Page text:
A Sunday in Appalachia


I walked into the Hill Crest Baptist Church in Beckley, West Virginia, just as the crowd of about twenty people began to greet one another and it was clear in about five seconds that I stood out, a stranger in the congregation.

A few people greeted me and asked where I was from as I stood in front of a back pew.

Wood-paneled walls and fluorescent lights framed the small room and a board hanging on the wall listed the church’s record attendance, 57, the total of the prior Sunday’s offering, $407, and the total offering of the Sunday before that, $356.

As everyone settled back down for the service one of the women whispered to another woman, “—from New York.”

The service started with five or six women singing gospel songs one at a time at the front of the group. One woman talked for a few minutes leading into her song and then looked over to a woman at the CD player, whose job was to push play on the instrumental tracks. The woman at the CD player was distracted by a toddler she was watching and it took about ten seconds and a few nods in her direction before she hit play.

Lots of people sang along and a few of the people glanced back here and there to see what the traveling New Yorker in the black shirt was thinking.

When everyone had sung their prepared songs one of the men who had talked to me introduced me to the larger group and then said that a lot of times newcomers like to sing a song.

I thanked them but said I didn’t have anything prepared and the man, in a southern accent, said, “All right,” and smiled. 

It was time for Pastor Frankie Lyons—who’d been sitting there quietly at the side—to step to the pulpit. He launched into a fast-paced sermon, letting it pour from his mind like a Faulkner novel. He talked about his years working in the coal mines and how he saw some men sleep on the job and others complain after they burned their money on vices and he said they’d been the ones most in need of compassion and he related it to the Parable of the Lost Son in Luke Chapter 15 and he talked in one never-ending sentence, punctuated by frequent eruptions of, “het!”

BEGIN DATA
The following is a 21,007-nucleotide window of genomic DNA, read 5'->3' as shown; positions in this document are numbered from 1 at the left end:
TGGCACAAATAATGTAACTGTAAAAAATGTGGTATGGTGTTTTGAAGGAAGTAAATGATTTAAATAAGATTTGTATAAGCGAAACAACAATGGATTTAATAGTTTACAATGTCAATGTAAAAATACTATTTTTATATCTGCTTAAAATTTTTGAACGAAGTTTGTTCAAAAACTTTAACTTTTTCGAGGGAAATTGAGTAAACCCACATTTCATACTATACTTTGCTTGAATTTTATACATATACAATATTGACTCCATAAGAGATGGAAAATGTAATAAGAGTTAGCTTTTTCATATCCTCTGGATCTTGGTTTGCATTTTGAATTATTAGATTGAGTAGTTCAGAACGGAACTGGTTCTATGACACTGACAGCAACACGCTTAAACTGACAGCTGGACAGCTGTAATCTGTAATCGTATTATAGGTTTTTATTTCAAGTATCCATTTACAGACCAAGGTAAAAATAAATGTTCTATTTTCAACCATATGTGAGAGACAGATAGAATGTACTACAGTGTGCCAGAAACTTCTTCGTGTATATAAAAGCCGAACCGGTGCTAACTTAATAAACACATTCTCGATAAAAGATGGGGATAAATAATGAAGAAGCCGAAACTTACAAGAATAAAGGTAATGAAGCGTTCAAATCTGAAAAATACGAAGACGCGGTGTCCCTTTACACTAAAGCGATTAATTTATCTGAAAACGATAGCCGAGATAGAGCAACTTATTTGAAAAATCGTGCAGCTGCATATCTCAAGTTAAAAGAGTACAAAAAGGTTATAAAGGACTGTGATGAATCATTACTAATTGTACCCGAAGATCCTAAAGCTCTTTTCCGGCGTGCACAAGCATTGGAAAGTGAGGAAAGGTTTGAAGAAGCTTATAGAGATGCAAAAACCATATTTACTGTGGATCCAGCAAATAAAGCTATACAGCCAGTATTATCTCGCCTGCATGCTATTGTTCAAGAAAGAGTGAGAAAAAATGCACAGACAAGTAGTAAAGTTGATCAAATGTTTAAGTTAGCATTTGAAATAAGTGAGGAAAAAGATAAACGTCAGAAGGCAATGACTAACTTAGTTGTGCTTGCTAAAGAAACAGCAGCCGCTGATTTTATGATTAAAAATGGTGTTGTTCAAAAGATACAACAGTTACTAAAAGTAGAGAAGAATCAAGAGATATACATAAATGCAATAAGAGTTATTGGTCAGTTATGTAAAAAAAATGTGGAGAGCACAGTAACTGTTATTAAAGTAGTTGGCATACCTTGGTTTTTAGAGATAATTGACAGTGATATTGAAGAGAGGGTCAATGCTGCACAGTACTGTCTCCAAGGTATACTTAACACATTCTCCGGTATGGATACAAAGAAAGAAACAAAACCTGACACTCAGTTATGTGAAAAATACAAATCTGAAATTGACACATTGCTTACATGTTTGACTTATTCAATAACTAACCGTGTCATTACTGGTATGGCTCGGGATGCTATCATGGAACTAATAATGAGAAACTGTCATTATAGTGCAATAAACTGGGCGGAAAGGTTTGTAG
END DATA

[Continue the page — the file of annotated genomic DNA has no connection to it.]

And he talked about the younger son who went away and squandered his share of the wealth his father’d given him and how he went home expecting shame but his father’d welcomed him with a celebration. And it meant, no matter what a person does, no matter who they are, “that Jesus loves them—het!—bless God he loves everyone; black or white, yellow, blue, I don’t care what it is—het!—he loves you—het!—and he’ll never turn his back upon us—het!—what we do, we turn our back upon him—het!—that’s what this young man did.”

And Lyons went on with the sermon and he blotted the sweat from his forehead with a handkerchief.

After twenty minutes or so, Lyons, out of breath, paused and shifted to a slower pace to close the sermon.

“The devil’s out to get you,” he said. 

“Yes,” a man said.

“He’s out to destroy all who walk with the Lord Jesus Christ. And he’s doing a good job of it.”

“Yes he is,” two women said together.

“I’ve seen more today, brother—there’s a greater falling away today than there ever was. Ever was… It’s sad, but it’s happening. God didn’t intend it that way, but that’s what’s happening.”

Everyone bowed their heads.

“Are you ready to meet the Lord? If you’re not ready to meet the Lord, would you raise your hand and say, ‘Pray for me’? I’ve left us where we should be today.” 

A woman began playing piano.